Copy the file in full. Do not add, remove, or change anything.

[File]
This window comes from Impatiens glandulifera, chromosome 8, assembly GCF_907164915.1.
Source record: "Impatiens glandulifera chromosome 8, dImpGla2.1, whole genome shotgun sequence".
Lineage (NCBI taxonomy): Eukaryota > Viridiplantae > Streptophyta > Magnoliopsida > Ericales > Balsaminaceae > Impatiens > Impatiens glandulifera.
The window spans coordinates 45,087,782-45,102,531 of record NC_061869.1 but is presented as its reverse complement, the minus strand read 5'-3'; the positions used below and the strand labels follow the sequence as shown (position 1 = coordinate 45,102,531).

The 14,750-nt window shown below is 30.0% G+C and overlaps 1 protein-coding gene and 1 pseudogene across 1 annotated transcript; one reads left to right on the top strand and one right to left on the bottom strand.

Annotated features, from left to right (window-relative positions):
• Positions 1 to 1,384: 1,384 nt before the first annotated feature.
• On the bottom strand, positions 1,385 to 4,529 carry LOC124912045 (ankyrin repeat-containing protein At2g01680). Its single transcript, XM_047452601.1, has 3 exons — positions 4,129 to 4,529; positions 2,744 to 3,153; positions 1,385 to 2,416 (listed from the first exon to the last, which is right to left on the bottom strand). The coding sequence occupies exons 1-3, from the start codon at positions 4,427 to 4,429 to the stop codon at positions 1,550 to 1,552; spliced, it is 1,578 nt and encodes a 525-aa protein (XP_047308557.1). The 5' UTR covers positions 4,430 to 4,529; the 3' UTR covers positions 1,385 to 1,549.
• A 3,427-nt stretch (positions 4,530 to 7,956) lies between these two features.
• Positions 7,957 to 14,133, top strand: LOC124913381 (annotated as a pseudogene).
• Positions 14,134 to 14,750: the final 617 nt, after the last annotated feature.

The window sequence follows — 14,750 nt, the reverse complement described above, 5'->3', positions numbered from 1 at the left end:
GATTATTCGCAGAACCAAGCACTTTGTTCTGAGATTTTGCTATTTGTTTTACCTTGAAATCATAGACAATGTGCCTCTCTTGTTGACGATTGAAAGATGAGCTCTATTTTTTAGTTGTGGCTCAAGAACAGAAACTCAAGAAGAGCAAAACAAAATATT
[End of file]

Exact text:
This window comes from Impatiens glandulifera, chromosome 8, assembly GCF_907164915.1.
Source record: "Impatiens glandulifera chromosome 8, dImpGla2.1, whole genome shotgun sequence".
Lineage (NCBI taxonomy): Eukaryota > Viridiplantae > Streptophyta > Magnoliopsida > Ericales > Balsaminaceae > Impatiens > Impatiens glandulifera.
The window spans coordinates 45,087,782-45,102,531 of record NC_061869.1 but is presented as its reverse complement, the minus strand read 5'-3'; the positions used below and the strand labels follow the sequence as shown (position 1 = coordinate 45,102,531).

The 14,750-nt window shown below is 30.0% G+C and overlaps 1 protein-coding gene and 1 pseudogene across 1 annotated transcript; one reads left to right on the top strand and one right to left on the bottom strand.

Annotated features, from left to right (window-relative positions):
• Positions 1 to 1,384: 1,384 nt before the first annotated feature.
• On the bottom strand, positions 1,385 to 4,529 carry LOC124912045 (ankyrin repeat-containing protein At2g01680). Its single transcript, XM_047452601.1, has 3 exons — positions 4,129 to 4,529; positions 2,744 to 3,153; positions 1,385 to 2,416 (listed from the first exon to the last, which is right to left on the bottom strand). The coding sequence occupies exons 1-3, from the start codon at positions 4,427 to 4,429 to the stop codon at positions 1,550 to 1,552; spliced, it is 1,578 nt and encodes a 525-aa protein (XP_047308557.1). The 5' UTR covers positions 4,430 to 4,529; the 3' UTR covers positions 1,385 to 1,549.
• A 3,427-nt stretch (positions 4,530 to 7,956) lies between these two features.
• Positions 7,957 to 14,133, top strand: LOC124913381 (annotated as a pseudogene).
• Positions 14,134 to 14,750: the final 617 nt, after the last annotated feature.

The window sequence follows — 14,750 nt, the reverse complement described above, 5'->3', positions numbered from 1 at the left end:
GATTATTCGCAGAACCAAGCACTTTGTTCTGAGATTTTGCTATTTGTTTTACCTTGAAATCATAGACAATGTGCCTCTCTTGTTGACGATTGAAAGATGAGCTCTATTTTTTAGTTGTGGCTCAAGAACAGAAACTCAAGAAGAGCAAAACAAAATATT